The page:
What are your options for managing Linux?

* Is managing Linux free?

The noise surrounding Linux continues to grow and Linux is steadily gaining a foothold in the enterprise as a server platform. The open source movement has definitely provided an alternative platform choice for IT consumers, who gravitate to Linux because of its lower licensing cost (free, in some cases), as well as its "openness" and non-proprietary-"ness." The very strengths that attract users to this platform also raise other issues with regard to management.

One of these issues is cost. In a market climate, where IT is being asked to do more with smaller budgets, how prevalent is the issue of cost? Some IT organizations are turning to Linux as an alternative to reduce the licensing costs of software. So taking that thought the next step further, if the Linux platform is looked upon as a bargain or lower cost solution, then, are IT organizations less likely to pay for management tools for this platform?

From my observation, there are disparate views on this. For some IT organizations where there is not much investment going on in IT, the answer is yes, they are less likely to spend on management tools for Linux - or for any other platform for that matter. Many ITers in companies such as these get by using "free" or very inexpensive tools, including some open source tools to get their jobs done. Or alternatively, administrators may use basic, general purpose technologies such as SSH or Telnet to manage their systems on an ad hoc basis.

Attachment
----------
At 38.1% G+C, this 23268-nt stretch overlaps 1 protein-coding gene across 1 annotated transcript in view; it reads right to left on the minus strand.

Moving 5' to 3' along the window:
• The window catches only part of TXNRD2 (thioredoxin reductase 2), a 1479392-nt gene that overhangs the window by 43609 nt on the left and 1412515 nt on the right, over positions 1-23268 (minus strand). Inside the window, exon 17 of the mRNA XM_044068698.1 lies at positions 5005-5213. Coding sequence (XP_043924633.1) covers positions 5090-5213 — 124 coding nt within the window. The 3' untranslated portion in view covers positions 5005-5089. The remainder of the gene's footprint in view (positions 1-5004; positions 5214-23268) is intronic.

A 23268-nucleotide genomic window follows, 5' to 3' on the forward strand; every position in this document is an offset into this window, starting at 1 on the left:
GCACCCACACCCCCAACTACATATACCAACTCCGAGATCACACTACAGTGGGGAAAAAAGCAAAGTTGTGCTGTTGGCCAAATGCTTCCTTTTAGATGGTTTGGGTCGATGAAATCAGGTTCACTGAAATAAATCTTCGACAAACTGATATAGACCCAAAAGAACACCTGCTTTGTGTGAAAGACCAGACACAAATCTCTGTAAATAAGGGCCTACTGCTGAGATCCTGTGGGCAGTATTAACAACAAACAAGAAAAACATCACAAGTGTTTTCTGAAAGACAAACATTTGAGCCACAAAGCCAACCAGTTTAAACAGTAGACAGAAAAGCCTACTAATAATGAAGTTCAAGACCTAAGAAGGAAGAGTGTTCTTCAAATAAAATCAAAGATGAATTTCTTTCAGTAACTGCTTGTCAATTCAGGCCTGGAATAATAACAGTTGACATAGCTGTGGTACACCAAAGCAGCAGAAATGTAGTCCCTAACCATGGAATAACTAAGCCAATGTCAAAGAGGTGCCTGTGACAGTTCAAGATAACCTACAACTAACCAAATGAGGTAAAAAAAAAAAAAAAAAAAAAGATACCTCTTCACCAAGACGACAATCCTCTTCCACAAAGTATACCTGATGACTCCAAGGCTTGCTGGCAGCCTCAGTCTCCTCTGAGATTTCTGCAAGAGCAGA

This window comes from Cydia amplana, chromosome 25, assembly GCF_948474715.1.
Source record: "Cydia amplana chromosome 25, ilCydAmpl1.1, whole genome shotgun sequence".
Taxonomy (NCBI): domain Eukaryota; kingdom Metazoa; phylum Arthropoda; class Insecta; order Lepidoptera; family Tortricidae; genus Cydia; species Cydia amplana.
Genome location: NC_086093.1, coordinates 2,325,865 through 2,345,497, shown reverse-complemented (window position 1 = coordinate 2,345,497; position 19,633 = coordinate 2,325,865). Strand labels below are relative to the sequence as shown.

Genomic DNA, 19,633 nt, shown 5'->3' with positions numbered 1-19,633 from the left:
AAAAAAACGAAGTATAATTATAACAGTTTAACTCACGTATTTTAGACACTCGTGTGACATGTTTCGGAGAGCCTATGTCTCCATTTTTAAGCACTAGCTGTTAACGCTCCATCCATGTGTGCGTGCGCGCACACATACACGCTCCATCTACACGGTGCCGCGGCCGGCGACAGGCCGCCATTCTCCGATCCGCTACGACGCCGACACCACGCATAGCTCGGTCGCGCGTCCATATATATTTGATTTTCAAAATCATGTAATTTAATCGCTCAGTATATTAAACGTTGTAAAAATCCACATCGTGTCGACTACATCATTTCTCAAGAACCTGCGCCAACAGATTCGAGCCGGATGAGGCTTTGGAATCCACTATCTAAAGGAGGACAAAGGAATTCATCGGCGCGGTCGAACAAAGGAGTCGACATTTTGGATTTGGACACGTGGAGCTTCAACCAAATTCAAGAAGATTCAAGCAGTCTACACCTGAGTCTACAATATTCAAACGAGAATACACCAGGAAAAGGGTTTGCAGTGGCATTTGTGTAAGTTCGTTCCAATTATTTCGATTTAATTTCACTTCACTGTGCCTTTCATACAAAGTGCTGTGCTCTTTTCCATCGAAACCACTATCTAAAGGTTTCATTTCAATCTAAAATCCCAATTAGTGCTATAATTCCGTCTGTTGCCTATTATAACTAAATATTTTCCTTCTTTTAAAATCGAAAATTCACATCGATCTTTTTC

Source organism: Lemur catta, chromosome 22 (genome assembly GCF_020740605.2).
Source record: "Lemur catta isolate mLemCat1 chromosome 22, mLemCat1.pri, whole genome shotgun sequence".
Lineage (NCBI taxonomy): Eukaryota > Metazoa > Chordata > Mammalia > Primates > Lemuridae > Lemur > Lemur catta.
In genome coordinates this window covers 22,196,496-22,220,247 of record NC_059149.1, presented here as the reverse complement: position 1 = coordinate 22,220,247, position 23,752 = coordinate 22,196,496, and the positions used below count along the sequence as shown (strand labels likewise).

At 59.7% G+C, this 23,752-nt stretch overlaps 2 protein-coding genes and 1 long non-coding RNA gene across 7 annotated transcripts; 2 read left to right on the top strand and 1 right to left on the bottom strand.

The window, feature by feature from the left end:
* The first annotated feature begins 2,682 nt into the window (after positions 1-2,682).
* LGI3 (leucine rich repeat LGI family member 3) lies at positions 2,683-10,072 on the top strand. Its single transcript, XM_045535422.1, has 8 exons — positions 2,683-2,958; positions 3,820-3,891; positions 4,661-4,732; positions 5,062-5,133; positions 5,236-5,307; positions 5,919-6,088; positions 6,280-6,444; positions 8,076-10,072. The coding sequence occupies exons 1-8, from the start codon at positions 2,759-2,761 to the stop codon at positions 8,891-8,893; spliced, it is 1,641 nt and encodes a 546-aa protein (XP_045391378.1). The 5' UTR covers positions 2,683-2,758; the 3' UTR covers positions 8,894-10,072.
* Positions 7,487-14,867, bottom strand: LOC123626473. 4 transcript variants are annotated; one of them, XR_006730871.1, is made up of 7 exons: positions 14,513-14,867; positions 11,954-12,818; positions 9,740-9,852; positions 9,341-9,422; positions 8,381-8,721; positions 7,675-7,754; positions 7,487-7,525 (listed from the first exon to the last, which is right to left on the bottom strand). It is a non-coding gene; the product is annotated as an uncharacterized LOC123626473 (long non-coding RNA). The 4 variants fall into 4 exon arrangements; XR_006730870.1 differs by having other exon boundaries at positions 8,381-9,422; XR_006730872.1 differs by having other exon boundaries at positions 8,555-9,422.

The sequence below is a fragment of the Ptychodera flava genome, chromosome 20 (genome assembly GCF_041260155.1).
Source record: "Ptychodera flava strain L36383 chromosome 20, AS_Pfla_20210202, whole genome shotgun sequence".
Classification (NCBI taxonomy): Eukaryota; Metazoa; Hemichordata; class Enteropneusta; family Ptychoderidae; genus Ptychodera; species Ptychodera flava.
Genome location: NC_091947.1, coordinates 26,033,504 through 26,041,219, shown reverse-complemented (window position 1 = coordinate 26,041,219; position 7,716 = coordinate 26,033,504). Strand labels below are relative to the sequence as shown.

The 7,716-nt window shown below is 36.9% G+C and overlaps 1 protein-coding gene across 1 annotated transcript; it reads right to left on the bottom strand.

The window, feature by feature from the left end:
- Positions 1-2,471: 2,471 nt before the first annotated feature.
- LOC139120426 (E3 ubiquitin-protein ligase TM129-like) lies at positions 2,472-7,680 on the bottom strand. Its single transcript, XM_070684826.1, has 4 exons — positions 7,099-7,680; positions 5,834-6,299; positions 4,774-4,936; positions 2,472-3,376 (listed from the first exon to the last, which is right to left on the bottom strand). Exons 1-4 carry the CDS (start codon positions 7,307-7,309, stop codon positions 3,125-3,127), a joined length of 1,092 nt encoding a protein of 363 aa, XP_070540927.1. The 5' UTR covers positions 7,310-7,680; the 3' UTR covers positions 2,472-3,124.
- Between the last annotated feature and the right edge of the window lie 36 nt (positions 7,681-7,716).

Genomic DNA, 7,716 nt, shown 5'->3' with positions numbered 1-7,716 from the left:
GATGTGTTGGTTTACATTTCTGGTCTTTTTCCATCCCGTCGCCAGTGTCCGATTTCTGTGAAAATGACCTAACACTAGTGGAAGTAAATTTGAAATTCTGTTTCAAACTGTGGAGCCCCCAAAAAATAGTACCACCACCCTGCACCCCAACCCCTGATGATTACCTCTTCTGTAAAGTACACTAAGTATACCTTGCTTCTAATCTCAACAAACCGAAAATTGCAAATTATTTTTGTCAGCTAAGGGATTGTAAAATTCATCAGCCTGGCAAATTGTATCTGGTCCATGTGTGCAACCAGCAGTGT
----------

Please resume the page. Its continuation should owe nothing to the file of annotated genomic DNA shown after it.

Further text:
On the other hand, other companies do invest in management tools for Linux, much the same as they have invested in tools for other platforms. In some cases, they may just extend the enterprise software that they already use to include the management of Linux systems.

Many companies are using Linux in production environments, while others are using it for ancillary, non-critical uses. In addition, Linux has been the operating system of choice for many management appliances. So whether your company has formally committed to bringing Linux into your infrastructure or not, you may already have Linux in-house.

There is an increase in management tools that are designed specifically for Linux. This is in addition to the enterprise tools that have extended their management to Linux platforms. These vendors are primarily selling their products to companies that have sizable investments in the Linux platform - both in dollars, mindshare and effort; but they are also selling their solutions to companies with less of a commitment.

So as vendors come out with new, more sophisticated Linux management solutions, will you buy them? Or will you continue to use low cost, open source tools? Is the sophistication of management of Linux the same as it is for other platforms in your company? Why or why not? And finally, when does management of Linux become a necessity, rather than "something that we have to do but haven't gotten to yet"? And what management tools are you using for your Linux platforms?

I'd like to hear from our Linux-using readers about your views and experiences with the management of Linux. This is an opportunity for Linux users to speak out. So please send your responses to me at mailto:Rasmussen@enterprisemanagement.com with "Linux" in the subject line. And as always, if I hear from enough of you, I will write a follow up article to let you know what our Linux readers are doing and thinking. (No vendor responses will be included, only user responses.)

Join the Network World communities on Facebook and LinkedIn to comment on topics that are top of mind.
Related:

Copyright © 2005 IDG Communications, Inc.